When the smell of french fries wafts through the airplane cabin, is it from that guy in 24D scarfing down a fast-food meal — or the jet engines? That question certainly could be food-for-thought for imaginative passengers, as airline companies develop a bigger appetite for the fuels described in the current edition of Chemical & Engineering News (C&EN), the weekly newsmagazine of the American Chemical Society, the world’s largest scientific society.
In the article, C&EN Senior Business Editor Melody M. Bomgardner explains that with successful test flights completed, airlines are ready and eager to fuel up with biobased jet fuel. That’s fuel made from waste cooking oil from fast-food and other restaurants, waste fat, biomass and even algae — the stuff of “pond scum.” Biobased fuels are blended into conventional Jet A-1 fuel. Airlines are interested partly because of rising costs for petroleum-based jet fuel.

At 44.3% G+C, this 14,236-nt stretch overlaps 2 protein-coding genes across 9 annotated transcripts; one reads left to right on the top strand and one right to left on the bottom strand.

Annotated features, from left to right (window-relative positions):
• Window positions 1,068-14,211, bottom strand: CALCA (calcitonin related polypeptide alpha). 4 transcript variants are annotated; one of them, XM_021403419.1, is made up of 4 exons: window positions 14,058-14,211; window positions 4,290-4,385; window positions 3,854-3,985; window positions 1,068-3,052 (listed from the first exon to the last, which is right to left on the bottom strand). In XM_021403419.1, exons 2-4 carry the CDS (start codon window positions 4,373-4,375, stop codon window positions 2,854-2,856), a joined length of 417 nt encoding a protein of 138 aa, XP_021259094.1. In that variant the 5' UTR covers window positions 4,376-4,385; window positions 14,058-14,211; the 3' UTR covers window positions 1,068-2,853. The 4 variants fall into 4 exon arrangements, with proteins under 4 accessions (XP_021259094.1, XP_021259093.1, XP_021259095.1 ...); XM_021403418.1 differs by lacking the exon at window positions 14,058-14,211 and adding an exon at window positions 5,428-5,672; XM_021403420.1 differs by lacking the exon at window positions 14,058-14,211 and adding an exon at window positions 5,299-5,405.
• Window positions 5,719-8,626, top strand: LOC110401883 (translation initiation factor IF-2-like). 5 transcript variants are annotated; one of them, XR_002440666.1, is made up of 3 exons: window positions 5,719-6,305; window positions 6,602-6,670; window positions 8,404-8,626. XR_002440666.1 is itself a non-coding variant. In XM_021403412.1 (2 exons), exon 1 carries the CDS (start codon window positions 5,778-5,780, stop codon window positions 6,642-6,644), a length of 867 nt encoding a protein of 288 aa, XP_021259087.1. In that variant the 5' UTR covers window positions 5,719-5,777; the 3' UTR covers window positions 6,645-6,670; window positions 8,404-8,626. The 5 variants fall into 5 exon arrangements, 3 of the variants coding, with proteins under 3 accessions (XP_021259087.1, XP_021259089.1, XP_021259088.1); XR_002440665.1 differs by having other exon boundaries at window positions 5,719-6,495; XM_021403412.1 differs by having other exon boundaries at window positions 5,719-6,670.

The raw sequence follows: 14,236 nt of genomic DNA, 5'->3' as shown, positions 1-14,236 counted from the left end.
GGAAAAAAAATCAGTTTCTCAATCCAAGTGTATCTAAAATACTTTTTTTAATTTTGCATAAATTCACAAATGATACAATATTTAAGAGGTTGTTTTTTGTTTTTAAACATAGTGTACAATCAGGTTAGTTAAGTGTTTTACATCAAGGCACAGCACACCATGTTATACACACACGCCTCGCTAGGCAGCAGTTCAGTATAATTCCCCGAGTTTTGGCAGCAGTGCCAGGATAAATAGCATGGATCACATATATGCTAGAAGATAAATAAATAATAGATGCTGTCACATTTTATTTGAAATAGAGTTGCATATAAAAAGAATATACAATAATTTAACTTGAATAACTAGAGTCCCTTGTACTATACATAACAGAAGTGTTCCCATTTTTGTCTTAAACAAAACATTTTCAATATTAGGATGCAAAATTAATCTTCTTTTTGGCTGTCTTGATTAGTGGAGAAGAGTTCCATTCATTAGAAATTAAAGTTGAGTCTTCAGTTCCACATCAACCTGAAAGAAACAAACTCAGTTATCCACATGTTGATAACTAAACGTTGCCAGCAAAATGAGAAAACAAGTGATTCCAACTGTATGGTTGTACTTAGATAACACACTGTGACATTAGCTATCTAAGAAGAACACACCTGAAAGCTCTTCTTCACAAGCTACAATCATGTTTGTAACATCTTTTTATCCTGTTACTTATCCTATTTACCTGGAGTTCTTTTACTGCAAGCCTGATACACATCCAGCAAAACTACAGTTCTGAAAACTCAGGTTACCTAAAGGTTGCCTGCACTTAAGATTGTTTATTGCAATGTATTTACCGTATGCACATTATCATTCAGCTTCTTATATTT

Bomgardner notes that even though test flights, like a recent United Airlines flight from Houston to Chicago on a 40/60 mixture of bio- and conventional fuel, were a success, a lack of suppliers is making it harder for biobased jet fuels to get off the ground. One major barrier: a shortage of feedstocks like algae oil, waste cooking oil and fuel crops, which makes green jet fuels more expensive. Both the airlines and the biofuel producers are hopeful, however, that support from the private sector and the government will allow these green fuels to fly soon.